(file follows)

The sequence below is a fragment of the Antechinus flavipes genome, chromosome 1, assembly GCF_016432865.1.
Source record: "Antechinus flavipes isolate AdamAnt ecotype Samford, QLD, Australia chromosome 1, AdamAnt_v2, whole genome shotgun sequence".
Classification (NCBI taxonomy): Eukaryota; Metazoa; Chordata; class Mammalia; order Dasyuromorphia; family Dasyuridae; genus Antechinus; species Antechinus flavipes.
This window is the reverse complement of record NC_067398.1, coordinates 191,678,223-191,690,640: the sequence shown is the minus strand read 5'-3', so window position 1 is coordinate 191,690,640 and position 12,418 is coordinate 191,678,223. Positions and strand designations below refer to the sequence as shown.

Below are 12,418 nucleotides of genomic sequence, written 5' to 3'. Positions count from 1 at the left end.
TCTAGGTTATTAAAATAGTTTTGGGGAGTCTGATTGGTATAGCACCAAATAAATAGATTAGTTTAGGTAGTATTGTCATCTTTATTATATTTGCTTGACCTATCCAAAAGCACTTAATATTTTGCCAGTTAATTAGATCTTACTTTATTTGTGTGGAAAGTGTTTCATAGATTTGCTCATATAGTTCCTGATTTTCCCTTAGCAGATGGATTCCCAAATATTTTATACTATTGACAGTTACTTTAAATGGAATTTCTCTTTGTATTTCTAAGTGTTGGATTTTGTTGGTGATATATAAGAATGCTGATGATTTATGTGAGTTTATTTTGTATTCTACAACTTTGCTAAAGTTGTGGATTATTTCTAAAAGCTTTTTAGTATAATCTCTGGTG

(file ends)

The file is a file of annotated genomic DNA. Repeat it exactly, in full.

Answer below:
The sequence below is a fragment of the Antechinus flavipes genome, chromosome 1, assembly GCF_016432865.1.
Source record: "Antechinus flavipes isolate AdamAnt ecotype Samford, QLD, Australia chromosome 1, AdamAnt_v2, whole genome shotgun sequence".
Classification (NCBI taxonomy): Eukaryota; Metazoa; Chordata; class Mammalia; order Dasyuromorphia; family Dasyuridae; genus Antechinus; species Antechinus flavipes.
This window is the reverse complement of record NC_067398.1, coordinates 191,678,223-191,690,640: the sequence shown is the minus strand read 5'-3', so window position 1 is coordinate 191,690,640 and position 12,418 is coordinate 191,678,223. Positions and strand designations below refer to the sequence as shown.

Below are 12,418 nucleotides of genomic sequence, written 5' to 3'. Positions count from 1 at the left end.
TCTAGGTTATTAAAATAGTTTTGGGGAGTCTGATTGGTATAGCACCAAATAAATAGATTAGTTTAGGTAGTATTGTCATCTTTATTATATTTGCTTGACCTATCCAAAAGCACTTAATATTTTGCCAGTTAATTAGATCTTACTTTATTTGTGTGGAAAGTGTTTCATAGATTTGCTCATATAGTTCCTGATTTTCCCTTAGCAGATGGATTCCCAAATATTTTATACTATTGACAGTTACTTTAAATGGAATTTCTCTTTGTATTTCTAAGTGTTGGATTTTGTTGGTGATATATAAGAATGCTGATGATTTATGTGAGTTTATTTTGTATTCTACAACTTTGCTAAAGTTGTGGATTATTTCTAAAAGCTTTTTAGTATAATCTCTGGTG